I learned the importance of routine—the hard way—when I had my first child. My opinion went something like this: she’s got the rest of her life to be shackled to a routine, so why shouldn’t she enjoy being a free spirit now?
Here’s how that turned out: she didn’t sleep through the night, she stopped taking naps at a shockingly young age, and we were both always exhausted and cranky.
At my wits’ end, I went to the library, checked out a book (I forget the name of it now) on helping toddlers to sleep through the night, and took the first piece of advice I came to: establish a routine at bedtime.
I did just that and you know what? Three nights later my daughter was sleeping through the night and we’ve never looked back.
I’ve been a fan of routine ever since. I love the routine of the school year, of extracurricular schedules, of work schedules, of mornings and evenings. I’ve learned that we are happiest and most comfortable when we’re adhering to a routine.
The same is true for many writers, and this writer in particular. Having a routine means that every single day, barring some calamity, I sit down in my chair and write.
But here’s where I struggle: I’m not always able to write at the same time. Sometimes I write in the morning, sometimes in the afternoon, once in a while at night. What I need is a writing habit that will help me increase my output and give me the extra time I need for marketing and promoting the books I write.
A habit, according to the website Routine Excellence, is “an action you do frequently and automatically in response to your environment.”
I’ve been doing some research into habits: how they’re formed and how long they take to form. I’m here to share some of that research with you.
First, how are habits formed?
Habits, once formed, are automatic; in other words, we engage in habits without thinking. We may brush our teeth right after breakfast every day, or we may grab our reusable shopping bags every time we go to the grocery store (this habit took me some time to establish). These things we do without thinking—they’re automatic—and they free up space in our brains for other thoughts.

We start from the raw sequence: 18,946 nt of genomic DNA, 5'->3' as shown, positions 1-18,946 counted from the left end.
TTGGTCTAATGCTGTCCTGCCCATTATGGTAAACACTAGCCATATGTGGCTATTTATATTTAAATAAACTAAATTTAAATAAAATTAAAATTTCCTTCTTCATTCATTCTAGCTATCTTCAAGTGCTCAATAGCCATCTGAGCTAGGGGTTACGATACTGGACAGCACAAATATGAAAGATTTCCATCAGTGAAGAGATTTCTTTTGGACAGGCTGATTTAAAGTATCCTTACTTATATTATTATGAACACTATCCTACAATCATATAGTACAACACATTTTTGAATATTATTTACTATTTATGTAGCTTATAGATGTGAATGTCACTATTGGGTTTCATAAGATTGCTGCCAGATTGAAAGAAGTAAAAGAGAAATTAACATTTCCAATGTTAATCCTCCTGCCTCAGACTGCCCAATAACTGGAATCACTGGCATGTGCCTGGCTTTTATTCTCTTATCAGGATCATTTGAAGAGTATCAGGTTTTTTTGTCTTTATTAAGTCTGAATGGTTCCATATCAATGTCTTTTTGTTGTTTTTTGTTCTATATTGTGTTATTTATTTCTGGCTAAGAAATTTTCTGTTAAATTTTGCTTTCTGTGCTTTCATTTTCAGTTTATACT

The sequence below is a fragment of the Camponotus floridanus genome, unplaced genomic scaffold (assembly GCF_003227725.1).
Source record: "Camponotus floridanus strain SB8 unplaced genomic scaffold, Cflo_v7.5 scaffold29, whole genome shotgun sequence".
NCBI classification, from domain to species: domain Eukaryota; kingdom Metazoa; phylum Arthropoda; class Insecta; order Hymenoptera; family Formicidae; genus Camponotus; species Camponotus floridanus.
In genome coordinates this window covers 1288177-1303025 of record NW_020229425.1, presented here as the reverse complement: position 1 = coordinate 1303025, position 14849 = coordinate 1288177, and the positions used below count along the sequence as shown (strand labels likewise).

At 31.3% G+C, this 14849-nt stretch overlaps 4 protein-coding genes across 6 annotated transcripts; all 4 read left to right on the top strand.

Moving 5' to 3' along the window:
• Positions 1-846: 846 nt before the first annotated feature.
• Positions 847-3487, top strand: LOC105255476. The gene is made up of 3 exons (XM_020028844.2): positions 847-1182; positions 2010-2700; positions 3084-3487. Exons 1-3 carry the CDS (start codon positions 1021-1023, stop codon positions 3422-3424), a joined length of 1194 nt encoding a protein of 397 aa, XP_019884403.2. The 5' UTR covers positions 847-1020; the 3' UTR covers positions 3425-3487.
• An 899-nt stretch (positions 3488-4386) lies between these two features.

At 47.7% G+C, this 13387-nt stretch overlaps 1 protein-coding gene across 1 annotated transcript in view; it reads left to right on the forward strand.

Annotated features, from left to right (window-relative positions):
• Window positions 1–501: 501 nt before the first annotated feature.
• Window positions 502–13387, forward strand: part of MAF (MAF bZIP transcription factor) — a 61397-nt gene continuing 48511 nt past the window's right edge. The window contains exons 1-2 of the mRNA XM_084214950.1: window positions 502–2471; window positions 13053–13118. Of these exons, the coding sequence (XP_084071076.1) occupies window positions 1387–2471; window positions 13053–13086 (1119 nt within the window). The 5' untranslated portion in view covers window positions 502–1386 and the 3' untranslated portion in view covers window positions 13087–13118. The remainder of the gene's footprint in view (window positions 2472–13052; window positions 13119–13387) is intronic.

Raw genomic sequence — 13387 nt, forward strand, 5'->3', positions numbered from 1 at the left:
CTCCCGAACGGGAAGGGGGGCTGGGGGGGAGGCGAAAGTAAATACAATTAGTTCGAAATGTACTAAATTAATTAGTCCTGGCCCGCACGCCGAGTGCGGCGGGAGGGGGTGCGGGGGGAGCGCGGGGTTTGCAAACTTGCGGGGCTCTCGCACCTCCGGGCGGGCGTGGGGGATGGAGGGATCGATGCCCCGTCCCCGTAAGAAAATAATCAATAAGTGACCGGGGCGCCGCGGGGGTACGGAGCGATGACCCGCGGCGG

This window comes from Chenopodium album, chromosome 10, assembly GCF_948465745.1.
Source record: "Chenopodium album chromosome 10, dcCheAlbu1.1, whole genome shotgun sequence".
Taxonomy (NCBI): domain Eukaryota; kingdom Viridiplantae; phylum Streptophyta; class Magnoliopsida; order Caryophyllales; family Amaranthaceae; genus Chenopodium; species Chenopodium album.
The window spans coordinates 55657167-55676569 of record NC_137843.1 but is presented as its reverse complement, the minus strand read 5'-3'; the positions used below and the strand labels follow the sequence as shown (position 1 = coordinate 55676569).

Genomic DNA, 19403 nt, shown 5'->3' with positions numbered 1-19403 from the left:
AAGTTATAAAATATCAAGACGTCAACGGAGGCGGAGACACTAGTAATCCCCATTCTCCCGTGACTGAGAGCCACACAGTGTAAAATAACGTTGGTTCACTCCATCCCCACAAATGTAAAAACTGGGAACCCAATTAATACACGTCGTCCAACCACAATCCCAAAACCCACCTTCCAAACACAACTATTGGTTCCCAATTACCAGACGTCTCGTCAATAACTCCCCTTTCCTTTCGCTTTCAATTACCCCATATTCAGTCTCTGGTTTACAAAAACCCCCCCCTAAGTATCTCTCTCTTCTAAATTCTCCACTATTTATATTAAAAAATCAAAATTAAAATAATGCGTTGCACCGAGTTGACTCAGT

Habits have three parts: trigger, activity, and reward.
The trigger is an environmental cue–something that tells the brain that it’s time to engage in certain behavior. For a writer who wants to write first thing in the morning, the trigger might be pouring that first mug of coffee. That tells the brain it’s time to turn on the computer, sit down, and write. Often the best trigger is another habit (like making coffee in the morning).
The activity is simply the behavior that will hopefully become a habit (writing at the same time every day).
The reward is going to be different for each person, but the reward is essential or the behavior is not going to become a habit. When you write early in the day, your reward might be a sense of accomplishment for work completed before, say, nine o’clock in the morning.
Second, how long do habits take to establish?
The old conventional wisdom was twenty-one days. The new conventional wisdom is sixty-six days. Neither is technically correct. The truth is that it takes people different amounts of time to form habits based on their goals and their rewards (in one study, anywhere from eighteen to 254 days).
If a person has a reasonable goal for creating a habit, the habit is more likely to develop quickly. For example, a writer with an initial goal of writing for ten minutes or writing one paragraph is more likely to be successful than a writer who starts with an initial goal of writing two thousand words a day. Once that first goal is reached, though, it becomes easier to set a higher goal.
If a person chooses small, meaningful rewards following the behavior, that will also increase the likelihood that the habit will form quickly. But what is “meaningful”?
“Meaningful” simply means that the reward has to be connected somehow to the behavior and it has to be available only when you perform that behavior.
For the writer, the sense of satisfaction that comes with writing a scene or even a really good sentence is a great reward: it’s connected to the behavior of writing and the writer can only experience that feeling through the act of writing.
So how does all this help me?
Now that I understand how a habit is formed, here’s what I’ve decided to do: I’m going to take one small step in the direction of forming an early-morning writing habit. I’m going to get up at the same time every day. Right now I get up at different times depending on when my family members need to be out the door, and that’s not working. After I get up, I’m going to turn on the coffee maker, then I’m going to turn on the computer. Once I have that coffee, I’m going to sit down and write. My reward has always been the same—that feeling of accomplishment that can only come from writing.
Do you have a writing habit? Care to share your secret?
Amy M. Reade is the USA Today bestselling author of The Malice Series, consisting of The House on Candlewick Lane, Highland Peril, and Murder in Thistlecross, all of which are set in the United Kingdom. She has also written a cozy mystery, The Worst Noel, and three standalone novels of gothic suspense: Secrets of Hallstead House, The Ghosts of Peppernell Manor, and House of the Hanging Jade.
Amy is a recovering attorney living in Southern New Jersey. She is active in community organizations and loves reading, cooking, and traveling when she’s not writing. She is currently working on a second cozy mystery and a historical mystery set in Cape May County, New Jersey.
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